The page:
Climate Change

Hotter than normal: trends show that it is true for both summer and winter temperature

Interestingly, Himalayan states such as Himachal Pradesh and Sikkim have seen the highest increase in annual mean minimum and maximum temperature over the last few decades

 
By Kiran Pandey
Last Updated: Tuesday 01 May 2018
States such as Haryana have registered a 4.8°C departure from normal. Credit: Swaminathan / Flickr
States such as Haryana have registered a 4.8°C departure from normal. Credit: Swaminathan / Flickr States such as Haryana have registered a 4.8°C departure from normal. Credit: Swaminathan / Flickr

By the end of April 2018, a large swathe of north-western and central India is under the grip of heat wave. According to the latest forecast issued by the India Meteorological Department (IMD), “Maximum temperatures were appreciably above normal (3.1°C to 5.0°C) at many parts of Rajasthan; at some parts of Jammu & Kashmir, Assam & Meghalaya and at one or two pockets of and Arunachal Pradesh, West Madhya Pradesh, Madhya Maharashtra and Haryana.”

On April 20, highest maximum temperature (45.9°C) was recorded in Chandrapur of Vidarbha region. This temperature was surpassed by Churu (West Rajasthan) on April 28, when it registered a maximum temperature of 46.5°C. States such as Haryana and Himachal Pradesh have registered a 4.8°C and 4.5°C departure from normal. The current heat wave conditions fall in the line with the historical trend.

Departure from normal temperature. Credit: IMD

Summer temperature trend

When it comes to number of heat waves in India between 1970 and 2016, Maharashtra tops the list with 87 heat wave incidents. It is followed by Rajasthan (81), West Bengal (77) and Odisha (67). The number of deaths due to heat wave has increased manifold. For example, during the five-year period from 1970-74, 2029 deaths were reported. However, in 2015, alone, death toll reached 2081.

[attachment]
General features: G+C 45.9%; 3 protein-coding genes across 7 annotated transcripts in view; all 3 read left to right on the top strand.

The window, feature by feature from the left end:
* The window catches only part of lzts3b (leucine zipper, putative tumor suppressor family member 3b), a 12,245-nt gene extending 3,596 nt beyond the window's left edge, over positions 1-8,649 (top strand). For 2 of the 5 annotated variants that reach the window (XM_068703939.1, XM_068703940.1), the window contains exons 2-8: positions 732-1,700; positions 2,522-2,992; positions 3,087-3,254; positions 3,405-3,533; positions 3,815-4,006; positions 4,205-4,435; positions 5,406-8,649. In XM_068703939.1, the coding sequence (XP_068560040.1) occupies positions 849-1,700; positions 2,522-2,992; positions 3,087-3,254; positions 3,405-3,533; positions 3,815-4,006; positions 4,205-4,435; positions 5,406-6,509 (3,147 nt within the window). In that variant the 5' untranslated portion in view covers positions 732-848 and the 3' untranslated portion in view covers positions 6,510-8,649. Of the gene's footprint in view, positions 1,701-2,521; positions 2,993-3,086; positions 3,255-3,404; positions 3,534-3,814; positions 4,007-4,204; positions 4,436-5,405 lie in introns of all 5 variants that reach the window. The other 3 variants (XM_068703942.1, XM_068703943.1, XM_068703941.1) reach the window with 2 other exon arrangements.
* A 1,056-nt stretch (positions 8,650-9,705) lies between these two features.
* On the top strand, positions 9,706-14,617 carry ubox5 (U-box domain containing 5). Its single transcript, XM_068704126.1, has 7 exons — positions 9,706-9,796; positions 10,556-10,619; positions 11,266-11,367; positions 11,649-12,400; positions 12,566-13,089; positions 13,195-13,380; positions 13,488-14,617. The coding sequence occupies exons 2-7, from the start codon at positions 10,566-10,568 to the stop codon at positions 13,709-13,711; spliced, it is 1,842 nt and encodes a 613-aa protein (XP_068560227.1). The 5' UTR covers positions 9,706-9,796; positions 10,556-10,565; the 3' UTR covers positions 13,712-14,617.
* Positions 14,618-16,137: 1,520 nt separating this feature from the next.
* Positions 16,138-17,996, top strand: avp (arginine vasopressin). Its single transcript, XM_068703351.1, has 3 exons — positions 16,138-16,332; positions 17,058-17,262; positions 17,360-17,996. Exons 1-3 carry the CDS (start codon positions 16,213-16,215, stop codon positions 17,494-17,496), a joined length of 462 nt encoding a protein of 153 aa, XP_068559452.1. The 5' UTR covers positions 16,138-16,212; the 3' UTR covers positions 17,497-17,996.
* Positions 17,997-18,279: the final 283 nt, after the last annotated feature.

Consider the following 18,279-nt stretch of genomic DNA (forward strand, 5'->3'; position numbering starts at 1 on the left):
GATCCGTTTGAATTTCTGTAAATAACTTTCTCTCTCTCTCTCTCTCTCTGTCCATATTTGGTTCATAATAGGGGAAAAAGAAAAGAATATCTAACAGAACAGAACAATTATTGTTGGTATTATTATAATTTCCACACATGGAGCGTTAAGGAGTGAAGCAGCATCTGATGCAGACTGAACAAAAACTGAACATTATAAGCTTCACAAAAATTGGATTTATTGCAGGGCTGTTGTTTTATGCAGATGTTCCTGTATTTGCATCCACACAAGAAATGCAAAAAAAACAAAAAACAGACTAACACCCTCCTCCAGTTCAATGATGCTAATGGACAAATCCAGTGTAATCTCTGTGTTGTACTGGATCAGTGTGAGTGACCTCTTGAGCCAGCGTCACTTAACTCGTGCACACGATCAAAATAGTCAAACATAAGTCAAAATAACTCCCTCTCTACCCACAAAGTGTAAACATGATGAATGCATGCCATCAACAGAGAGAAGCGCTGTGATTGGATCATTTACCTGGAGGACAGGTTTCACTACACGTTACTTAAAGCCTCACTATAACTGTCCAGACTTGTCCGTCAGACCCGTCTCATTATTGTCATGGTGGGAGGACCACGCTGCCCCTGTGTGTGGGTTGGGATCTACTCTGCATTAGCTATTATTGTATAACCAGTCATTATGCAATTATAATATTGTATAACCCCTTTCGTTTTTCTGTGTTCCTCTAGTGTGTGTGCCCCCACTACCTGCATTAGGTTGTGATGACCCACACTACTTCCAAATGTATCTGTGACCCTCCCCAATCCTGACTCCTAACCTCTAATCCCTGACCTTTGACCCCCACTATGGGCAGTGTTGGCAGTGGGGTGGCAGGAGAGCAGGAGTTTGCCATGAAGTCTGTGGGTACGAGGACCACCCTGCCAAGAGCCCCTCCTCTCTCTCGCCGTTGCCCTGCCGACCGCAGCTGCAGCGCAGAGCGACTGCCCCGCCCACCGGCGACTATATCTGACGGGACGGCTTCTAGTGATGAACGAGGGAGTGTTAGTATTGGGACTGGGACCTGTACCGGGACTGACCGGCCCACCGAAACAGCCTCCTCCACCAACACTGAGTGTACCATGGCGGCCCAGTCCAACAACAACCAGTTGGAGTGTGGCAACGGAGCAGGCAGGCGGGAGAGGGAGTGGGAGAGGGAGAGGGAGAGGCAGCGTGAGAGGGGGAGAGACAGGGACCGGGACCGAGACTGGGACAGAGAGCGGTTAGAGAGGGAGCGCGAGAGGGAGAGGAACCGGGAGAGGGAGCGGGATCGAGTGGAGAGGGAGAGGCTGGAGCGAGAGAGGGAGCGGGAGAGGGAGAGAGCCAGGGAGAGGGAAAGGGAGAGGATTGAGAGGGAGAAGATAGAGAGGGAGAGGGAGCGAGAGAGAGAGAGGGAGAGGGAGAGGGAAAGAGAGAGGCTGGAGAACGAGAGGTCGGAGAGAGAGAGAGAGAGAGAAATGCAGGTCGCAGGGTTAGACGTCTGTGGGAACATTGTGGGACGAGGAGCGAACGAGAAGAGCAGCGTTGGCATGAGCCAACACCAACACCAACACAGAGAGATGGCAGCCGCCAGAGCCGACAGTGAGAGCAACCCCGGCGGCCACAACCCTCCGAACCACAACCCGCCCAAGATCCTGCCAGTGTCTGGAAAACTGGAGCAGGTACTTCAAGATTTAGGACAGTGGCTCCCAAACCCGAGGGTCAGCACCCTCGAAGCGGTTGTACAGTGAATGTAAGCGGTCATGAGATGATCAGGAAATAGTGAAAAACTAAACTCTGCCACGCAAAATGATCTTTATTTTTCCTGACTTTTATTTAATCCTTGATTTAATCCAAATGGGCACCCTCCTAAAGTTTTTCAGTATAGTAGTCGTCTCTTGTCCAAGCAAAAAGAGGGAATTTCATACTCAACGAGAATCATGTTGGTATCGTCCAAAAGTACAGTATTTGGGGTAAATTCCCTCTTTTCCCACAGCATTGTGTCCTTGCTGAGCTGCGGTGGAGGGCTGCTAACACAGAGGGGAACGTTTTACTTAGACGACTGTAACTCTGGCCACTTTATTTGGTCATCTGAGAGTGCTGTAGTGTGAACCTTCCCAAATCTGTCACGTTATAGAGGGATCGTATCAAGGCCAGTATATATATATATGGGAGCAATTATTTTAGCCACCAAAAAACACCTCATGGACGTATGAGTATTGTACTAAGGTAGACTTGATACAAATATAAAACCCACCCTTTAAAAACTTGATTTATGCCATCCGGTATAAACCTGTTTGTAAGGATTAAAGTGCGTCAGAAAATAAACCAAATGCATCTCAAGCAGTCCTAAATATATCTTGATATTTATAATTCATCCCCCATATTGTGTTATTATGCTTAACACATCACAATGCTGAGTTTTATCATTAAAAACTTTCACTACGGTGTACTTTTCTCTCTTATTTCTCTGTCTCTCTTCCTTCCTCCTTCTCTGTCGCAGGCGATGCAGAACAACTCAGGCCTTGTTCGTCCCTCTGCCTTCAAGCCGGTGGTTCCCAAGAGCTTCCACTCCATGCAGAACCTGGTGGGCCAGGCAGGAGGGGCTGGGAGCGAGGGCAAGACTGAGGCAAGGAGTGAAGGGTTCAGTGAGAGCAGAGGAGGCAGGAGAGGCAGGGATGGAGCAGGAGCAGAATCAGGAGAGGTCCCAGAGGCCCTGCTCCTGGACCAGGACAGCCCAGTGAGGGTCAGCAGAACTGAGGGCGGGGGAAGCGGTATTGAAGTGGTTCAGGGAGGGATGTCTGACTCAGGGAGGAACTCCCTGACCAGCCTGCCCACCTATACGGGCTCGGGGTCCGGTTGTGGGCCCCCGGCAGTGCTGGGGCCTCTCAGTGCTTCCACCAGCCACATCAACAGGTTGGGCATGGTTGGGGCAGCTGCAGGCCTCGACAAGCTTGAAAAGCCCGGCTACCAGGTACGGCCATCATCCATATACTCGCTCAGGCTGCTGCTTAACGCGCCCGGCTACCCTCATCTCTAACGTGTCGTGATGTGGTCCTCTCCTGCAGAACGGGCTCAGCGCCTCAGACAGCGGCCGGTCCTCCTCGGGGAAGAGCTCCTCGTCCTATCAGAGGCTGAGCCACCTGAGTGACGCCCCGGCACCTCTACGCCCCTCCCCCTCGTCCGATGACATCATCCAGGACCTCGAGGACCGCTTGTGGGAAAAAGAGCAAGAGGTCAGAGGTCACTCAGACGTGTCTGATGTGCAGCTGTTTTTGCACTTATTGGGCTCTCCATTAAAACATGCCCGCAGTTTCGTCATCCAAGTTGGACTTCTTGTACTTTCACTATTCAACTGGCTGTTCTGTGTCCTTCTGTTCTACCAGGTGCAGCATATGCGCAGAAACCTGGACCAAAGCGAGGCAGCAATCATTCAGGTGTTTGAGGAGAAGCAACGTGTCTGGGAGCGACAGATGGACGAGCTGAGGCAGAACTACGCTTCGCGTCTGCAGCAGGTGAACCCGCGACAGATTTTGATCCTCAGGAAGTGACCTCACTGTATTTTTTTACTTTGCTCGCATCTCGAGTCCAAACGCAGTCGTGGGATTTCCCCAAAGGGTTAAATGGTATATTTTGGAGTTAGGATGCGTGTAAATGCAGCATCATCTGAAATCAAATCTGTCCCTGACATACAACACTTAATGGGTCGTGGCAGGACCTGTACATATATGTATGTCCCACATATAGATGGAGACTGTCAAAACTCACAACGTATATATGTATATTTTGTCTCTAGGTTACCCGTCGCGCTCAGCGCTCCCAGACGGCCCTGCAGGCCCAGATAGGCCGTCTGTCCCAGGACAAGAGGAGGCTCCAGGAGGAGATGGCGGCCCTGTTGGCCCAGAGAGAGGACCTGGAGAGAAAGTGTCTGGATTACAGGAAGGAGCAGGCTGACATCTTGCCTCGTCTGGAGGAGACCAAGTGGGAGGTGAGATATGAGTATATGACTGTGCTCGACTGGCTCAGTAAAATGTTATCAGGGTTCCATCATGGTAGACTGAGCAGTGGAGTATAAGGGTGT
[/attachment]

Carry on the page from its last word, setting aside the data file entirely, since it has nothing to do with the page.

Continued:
India has witnessed hottest summers in the last 15 years. In nine out of 15 years, the seasonal maximum temperature was over 31°C on an average. 2017 was the fourth consecutive hottest year after 2016, 2015, and 2014 and 2018, too, seems to be joining the league of hottest years.

 

2018 recorded the fourth warmest winter since 1901

As predicted by IMD, the winter was warmer in 2018, in fact, the fourth warmest in the last 117 years. With an average annual temperature of 21.84°C, the warmest ever winter was recorded in 2017. Winters are, in fact, becoming warmer as evident from the rise in minimum temperature from Jan-Feb during 2001-2017.

In 10 out of 17 years, minimum temperature was over 15°C on an average during these two months. In 2009, winter months were the warmest when the minimum temperature was over 16 degrees (16.25°C). Following this, 2006 and 2016 had the warmest winters.

How the states have been heating up all this while

Although the rise in both minimum and maximum temperatures has become more pronounced between 2001 and 2016, the temperature has been on rise since the beginning of the 20th century. The mean minimum and maximum temperatures have increased by 1.07°C and 1.18°C respectively, since 1901.

Going by the state-level climate change trends released by the IMD, the highest increase in annual mean maximum temperatures during 1951-2010 was observed in Himachal Pradesh (+0.06°C/year) followed by Goa (+0.04°C/year), Manipur, Mizoram and Tamil Nadu (+0.03°C /year). Simply put, the Himalayan state has seen 3.54°C rise in just six decades.

Worryingly, the highest increase in annual mean minimum temperature was observed in another Himalayan state: Sikkim. With 0.07°C every year, the state’s mean minimum temperature is now 4.13°C higher than what was there in 1951. In fact, Sikkim has surpassed all other states when it comes to experiencing highest increase in both winter and summer mean minimum temperature, which is 0.08°C and 0.07°C respectively, every year.

What to expect in the coming months?

May 2018 could be even worse considering IMD issuing a warning of a possible severe summer with temperatures 0.5 to 1°C higher than the long-term average. According to IMD projections, Jammu & Kashmir, Punjab, Haryana, Chandigarh & Delhi and Himachal Pradesh are likely to be warmer than normal by ≥1 °C.

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  • From the map it is clear that there is no uniform rise in maximum temperature over different parts of India. Some areas show below normal [negative] and some above normal [positive] with large number of stations showing close to normal. Only in pockets they show high deviations. These are associated with localised/regional circulation patterns. The main driving force is western disturbances from northwest and low pressure rainy condition in Bay of Bengal, etc.

    2002 and 2009 were drought years wherein the temperature rose by 0.7 and 0.9 oC at all India average with rainfall below the average at 81 % and 79 %.

    Dr. S. Jeevananda Reddy

    Posted by: Dr. S. Jeevananda Reddy | 6 months ago | Reply